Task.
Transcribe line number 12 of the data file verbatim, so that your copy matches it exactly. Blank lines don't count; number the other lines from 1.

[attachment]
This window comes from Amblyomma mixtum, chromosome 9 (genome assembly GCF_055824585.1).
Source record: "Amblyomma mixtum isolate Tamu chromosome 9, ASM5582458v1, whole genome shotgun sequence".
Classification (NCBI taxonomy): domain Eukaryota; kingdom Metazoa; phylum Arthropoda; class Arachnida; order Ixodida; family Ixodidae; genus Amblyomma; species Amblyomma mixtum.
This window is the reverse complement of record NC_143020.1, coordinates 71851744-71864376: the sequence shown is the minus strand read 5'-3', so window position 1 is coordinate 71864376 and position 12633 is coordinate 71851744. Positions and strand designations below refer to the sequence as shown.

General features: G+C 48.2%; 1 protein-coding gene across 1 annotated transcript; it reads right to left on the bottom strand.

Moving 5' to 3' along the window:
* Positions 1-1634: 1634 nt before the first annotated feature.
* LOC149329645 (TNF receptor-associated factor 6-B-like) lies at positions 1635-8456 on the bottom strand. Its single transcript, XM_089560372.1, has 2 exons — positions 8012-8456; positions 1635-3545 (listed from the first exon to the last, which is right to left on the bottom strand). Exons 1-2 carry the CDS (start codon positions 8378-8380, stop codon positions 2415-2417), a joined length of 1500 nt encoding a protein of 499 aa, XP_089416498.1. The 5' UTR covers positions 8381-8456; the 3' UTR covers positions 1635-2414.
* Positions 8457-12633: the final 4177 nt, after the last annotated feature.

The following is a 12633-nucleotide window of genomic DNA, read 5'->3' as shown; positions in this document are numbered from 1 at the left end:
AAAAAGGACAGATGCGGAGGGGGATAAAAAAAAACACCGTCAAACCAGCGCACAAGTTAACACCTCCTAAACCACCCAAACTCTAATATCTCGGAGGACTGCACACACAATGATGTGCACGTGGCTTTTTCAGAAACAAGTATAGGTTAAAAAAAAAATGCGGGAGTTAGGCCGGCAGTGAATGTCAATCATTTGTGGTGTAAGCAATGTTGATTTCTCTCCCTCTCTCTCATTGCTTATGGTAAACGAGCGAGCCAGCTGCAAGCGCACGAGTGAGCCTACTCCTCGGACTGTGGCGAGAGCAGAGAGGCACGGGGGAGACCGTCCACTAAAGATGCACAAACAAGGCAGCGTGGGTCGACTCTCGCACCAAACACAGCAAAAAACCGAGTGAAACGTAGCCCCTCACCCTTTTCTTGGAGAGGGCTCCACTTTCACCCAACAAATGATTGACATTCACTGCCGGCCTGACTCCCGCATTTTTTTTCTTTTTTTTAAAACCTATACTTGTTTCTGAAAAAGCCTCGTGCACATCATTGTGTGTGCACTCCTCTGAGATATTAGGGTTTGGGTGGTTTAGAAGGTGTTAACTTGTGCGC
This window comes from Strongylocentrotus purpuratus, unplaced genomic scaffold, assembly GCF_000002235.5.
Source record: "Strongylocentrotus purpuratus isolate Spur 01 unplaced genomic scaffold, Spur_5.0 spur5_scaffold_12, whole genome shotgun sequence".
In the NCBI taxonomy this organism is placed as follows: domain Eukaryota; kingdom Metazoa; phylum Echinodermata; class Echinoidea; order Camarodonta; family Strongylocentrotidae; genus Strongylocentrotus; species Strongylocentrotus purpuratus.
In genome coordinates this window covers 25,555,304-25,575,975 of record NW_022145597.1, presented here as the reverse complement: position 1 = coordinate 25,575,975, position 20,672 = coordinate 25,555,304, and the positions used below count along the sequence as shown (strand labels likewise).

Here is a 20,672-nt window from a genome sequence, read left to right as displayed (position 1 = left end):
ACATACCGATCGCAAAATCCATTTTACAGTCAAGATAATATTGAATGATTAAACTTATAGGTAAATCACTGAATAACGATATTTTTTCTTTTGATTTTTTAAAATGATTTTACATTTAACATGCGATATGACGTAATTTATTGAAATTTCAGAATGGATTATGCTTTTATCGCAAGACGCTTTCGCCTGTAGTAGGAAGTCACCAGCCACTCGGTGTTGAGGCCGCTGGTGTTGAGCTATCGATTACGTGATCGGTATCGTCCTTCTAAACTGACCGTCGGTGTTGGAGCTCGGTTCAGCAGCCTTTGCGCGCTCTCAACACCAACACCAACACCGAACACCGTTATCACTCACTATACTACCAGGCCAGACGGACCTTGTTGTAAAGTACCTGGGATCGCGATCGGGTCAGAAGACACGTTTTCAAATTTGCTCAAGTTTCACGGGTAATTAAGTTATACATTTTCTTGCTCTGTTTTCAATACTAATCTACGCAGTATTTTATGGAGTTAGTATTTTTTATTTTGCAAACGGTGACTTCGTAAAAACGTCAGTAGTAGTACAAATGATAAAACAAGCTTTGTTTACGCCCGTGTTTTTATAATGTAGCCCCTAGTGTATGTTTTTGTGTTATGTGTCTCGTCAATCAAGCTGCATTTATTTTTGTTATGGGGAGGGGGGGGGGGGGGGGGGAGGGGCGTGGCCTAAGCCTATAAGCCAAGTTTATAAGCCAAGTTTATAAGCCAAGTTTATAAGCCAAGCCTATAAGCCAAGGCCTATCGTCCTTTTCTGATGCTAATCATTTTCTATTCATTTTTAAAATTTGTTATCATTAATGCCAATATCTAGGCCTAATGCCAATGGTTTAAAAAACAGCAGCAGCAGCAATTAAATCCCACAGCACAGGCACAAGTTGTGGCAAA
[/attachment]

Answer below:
This window comes from Strongylocentrotus purpuratus, unplaced genomic scaffold, assembly GCF_000002235.5.